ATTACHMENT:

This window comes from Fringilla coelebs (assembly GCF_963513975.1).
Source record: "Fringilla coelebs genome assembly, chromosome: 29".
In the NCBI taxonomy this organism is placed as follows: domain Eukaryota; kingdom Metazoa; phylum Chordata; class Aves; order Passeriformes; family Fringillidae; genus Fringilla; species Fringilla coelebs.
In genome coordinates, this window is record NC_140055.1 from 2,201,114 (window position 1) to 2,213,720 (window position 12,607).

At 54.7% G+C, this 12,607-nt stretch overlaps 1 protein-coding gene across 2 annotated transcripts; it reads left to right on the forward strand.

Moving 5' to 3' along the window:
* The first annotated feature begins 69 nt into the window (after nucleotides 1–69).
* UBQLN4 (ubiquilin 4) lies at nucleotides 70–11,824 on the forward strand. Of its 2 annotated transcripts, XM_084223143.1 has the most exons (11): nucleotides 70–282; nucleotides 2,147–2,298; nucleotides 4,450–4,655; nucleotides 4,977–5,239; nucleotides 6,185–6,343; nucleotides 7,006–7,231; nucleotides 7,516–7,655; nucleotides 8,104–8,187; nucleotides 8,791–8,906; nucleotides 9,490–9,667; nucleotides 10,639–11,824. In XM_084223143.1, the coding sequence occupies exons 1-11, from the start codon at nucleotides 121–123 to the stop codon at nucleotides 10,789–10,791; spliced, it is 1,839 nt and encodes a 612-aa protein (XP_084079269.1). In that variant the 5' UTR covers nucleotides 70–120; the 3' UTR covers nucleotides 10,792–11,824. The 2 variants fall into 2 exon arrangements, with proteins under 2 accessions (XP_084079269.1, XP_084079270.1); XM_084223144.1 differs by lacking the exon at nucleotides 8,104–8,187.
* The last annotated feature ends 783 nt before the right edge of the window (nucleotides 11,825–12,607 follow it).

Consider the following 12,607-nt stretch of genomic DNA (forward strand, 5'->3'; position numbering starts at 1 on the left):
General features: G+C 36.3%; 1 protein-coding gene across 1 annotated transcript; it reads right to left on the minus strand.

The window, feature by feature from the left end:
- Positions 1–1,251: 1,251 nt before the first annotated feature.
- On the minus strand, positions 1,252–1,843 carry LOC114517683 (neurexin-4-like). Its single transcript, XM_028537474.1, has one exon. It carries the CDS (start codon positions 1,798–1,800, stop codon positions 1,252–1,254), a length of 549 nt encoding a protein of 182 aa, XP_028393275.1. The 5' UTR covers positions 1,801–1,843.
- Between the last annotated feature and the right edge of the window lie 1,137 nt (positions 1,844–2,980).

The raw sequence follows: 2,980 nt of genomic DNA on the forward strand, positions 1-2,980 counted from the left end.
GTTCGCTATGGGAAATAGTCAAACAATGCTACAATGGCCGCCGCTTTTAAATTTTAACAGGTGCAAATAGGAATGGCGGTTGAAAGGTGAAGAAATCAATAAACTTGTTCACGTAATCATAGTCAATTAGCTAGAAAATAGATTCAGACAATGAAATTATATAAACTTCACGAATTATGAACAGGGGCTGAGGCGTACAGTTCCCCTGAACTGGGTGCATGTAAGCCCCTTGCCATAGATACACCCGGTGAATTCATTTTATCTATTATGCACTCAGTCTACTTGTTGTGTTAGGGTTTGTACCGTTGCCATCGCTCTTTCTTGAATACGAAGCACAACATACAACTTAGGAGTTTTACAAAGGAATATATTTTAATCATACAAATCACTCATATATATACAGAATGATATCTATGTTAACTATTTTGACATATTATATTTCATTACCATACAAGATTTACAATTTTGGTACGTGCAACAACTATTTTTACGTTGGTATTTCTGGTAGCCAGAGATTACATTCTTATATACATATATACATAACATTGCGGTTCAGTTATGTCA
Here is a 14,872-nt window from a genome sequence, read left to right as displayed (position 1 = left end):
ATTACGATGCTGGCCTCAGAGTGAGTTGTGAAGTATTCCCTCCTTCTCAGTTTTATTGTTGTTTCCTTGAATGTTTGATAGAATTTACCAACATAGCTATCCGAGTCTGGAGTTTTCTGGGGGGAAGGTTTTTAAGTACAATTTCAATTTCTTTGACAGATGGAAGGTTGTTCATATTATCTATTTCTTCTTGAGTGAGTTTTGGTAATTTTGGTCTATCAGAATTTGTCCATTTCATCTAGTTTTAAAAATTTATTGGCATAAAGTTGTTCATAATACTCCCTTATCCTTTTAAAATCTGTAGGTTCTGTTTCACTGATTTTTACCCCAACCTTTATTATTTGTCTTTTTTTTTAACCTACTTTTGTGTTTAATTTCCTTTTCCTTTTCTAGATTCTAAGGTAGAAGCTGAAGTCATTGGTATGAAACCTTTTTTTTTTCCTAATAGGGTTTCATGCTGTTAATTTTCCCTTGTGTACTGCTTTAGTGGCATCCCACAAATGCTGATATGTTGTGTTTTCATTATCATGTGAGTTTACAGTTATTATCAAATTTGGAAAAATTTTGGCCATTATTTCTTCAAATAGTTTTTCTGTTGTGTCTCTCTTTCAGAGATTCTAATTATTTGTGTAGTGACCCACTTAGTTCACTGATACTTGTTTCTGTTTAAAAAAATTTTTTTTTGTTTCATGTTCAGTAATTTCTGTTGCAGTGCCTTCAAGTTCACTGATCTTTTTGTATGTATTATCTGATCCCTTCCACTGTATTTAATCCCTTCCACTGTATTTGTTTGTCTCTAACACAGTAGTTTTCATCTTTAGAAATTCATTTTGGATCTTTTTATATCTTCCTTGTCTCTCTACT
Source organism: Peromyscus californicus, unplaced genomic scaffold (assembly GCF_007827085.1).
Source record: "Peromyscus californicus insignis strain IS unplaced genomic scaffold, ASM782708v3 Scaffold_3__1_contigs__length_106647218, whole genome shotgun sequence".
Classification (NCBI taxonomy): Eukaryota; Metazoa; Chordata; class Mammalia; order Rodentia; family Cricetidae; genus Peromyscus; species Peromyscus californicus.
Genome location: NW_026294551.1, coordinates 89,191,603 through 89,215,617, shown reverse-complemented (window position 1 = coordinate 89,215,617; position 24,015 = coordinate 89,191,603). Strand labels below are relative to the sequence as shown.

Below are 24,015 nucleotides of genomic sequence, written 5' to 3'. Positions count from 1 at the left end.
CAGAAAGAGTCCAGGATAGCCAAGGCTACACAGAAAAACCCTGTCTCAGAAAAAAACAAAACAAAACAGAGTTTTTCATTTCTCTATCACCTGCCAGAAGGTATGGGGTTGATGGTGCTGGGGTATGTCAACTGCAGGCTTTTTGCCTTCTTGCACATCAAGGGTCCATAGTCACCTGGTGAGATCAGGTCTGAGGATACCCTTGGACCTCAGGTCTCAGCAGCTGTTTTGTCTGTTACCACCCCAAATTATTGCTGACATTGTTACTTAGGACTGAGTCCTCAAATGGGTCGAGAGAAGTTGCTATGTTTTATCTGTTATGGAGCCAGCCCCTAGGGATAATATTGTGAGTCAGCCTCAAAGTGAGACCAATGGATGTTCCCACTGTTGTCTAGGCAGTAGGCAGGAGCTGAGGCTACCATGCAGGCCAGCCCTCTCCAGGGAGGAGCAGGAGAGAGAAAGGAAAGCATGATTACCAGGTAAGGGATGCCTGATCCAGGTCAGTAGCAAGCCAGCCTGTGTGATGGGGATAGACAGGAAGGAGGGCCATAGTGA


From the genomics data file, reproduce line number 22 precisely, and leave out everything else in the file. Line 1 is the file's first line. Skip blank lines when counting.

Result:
Classification (NCBI taxonomy): Eukaryota; Metazoa; Chordata; class Mammalia; order Rodentia; family Cricetidae; genus Peromyscus; species Peromyscus californicus.